By San Carlos Water

Neal Ascherson, 18 November 1982

Authors take sides on the Falklands 
edited by Cecil Woolf and Jean Moorcroft Wilson.
Cecil Woolf, 144 pp., £4.95, August 1982, 0 900821 63 9
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The Falklands War: The Full Story 
by the Sunday Times ‘Insight’ Team.
Deutsch and Sphere, 276 pp., £2.50, October 1982, 0 233 97515 2
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The Winter War: The Falklands 
by Patrick Bishop and John Witherow.
Quartet, 153 pp., £2.95, September 1982, 0 7043 3424 0
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Iron Britannia: Why Parliament waged its Falklands war 
by Anthony Barnett.
Allison and Busby, 160 pp., £2.95, November 1982, 0 85031 494 1
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Falklands/Malvinas: Whose Crisis? 
by Martin Honeywell.
Latin American Bureau, 135 pp., £1.95, September 1982, 0 906156 15 7
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Los Chicos de la Guerra 
by Daniel Kon.
Editorial Galerna, Buenos Aires, August 1982
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A Message from the Falklands: The Life and Gallant Death of David Tinker, Lieut RN 
compiled by Hugh Tinker.
Junction, 224 pp., £3.50, November 1982, 0 86245 102 7
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... collectively on our behalf, then I think it would have been better to let the Falklands go.’ Margaret Drabble angrily refuses the invitation to ‘congratulate ourselves on a principled stand that everyone knows we would not have dared to take on a more dangerous issue … we won, with more difficulty than we anticipated, a very small war that need ...

Ladies and Gentlemen

Patricia Beer, 6 May 1982

The Young Rebecca: Writings of Rebecca West 1911-17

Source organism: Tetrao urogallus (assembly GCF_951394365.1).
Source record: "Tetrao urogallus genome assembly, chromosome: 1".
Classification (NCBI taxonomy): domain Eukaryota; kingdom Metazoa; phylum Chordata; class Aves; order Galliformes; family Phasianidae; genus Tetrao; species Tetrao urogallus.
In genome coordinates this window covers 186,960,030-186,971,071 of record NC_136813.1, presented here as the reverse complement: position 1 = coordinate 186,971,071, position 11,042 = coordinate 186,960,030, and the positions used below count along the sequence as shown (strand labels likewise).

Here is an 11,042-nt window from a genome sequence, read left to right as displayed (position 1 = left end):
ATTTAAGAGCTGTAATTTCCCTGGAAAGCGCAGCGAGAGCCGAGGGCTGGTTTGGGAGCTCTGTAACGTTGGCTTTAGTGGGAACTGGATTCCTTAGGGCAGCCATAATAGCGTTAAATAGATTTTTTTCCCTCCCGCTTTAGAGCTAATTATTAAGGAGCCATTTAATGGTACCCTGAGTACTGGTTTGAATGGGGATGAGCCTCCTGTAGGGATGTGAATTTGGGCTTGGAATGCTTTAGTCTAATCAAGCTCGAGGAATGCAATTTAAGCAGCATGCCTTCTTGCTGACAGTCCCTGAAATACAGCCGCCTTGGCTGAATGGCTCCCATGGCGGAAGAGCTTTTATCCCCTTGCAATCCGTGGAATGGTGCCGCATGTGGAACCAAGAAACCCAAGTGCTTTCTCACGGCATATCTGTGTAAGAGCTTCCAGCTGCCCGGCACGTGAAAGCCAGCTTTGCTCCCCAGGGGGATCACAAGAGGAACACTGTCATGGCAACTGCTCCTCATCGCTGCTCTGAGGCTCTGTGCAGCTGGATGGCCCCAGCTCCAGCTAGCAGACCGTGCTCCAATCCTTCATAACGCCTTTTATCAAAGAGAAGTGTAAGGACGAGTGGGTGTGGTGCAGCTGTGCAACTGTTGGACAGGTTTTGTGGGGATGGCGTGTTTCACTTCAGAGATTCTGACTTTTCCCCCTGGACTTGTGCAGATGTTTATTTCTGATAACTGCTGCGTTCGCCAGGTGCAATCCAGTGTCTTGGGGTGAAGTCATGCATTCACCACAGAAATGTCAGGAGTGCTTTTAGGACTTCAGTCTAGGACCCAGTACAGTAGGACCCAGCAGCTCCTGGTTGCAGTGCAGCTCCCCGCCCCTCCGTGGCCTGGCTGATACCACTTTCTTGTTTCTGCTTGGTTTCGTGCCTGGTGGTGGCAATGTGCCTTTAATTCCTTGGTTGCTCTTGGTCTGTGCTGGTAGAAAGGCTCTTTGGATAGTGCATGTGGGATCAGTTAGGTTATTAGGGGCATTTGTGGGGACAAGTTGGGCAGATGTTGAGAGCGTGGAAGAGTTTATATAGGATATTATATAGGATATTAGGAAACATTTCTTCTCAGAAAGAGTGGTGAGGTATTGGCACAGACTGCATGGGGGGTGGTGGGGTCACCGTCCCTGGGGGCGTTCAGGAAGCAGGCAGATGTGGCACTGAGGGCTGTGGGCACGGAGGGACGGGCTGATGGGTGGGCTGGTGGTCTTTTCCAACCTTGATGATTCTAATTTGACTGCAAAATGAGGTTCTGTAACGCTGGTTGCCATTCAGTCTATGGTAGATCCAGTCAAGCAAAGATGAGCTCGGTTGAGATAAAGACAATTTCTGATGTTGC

by Jane Marcus.
Macmillan, 340 pp., £9.95, April 1982, 0 333 25589 5
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The Harsh Voice 
by Rebecca West, introduced by Alexandra Pringle.
Virago, 250 pp., £2.95, February 1982, 0 86068 249 8
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The Meaning of Treason 
by Rebecca West.
Virago, 439 pp., £3.95, February 1982, 0 86068 256 0
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1990 
by Rebecca West.
Weidenfeld, 190 pp., £10, February 1982, 9780297779636
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... work of women imaginative writers.’ So into the witness-box come successively Edna O’Brien, Margaret Drabble, Penelope Mortimer, Doris Lessing, Iris Murdoch. In the case of three, perhaps four, of the witnesses nothing is said about how they give their evidence. In the two years that Rebecca West was contributing to the Clarion, 1912 and 1913, she ...

Waiting for the next move

John Bayley, 23 July 1987

Dostoevsky. The Stir of Liberation: 1860-1865 
by Joseph Frank.
Robson, 395 pp., £17.95, April 1987, 0 86051 242 8
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Selected Letters of Dostoevsky 
edited by Joseph Frank and David Goldstein.
Rutgers, 543 pp., $29.95, May 1987, 0 8135 1185 2
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... earnestly unreal type of state-of-the-nation novel which has been current from George Eliot to Margaret Drabble. The most effective state-of-the-nation commentary in art seems to be indirect and spontaneous, born of some local controversy, like Turgenev’s Fathers and Sons, or even War and Peace, which was a kind of Uncle Tom’s Cabin in ...